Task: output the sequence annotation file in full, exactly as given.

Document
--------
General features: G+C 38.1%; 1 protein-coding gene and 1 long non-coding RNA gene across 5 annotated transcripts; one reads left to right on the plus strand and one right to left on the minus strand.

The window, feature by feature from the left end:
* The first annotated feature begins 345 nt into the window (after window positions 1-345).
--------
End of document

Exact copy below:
General features: G+C 38.1%; 1 protein-coding gene and 1 long non-coding RNA gene across 5 annotated transcripts; one reads left to right on the plus strand and one right to left on the minus strand.

The window, feature by feature from the left end:
* The first annotated feature begins 345 nt into the window (after window positions 1-345).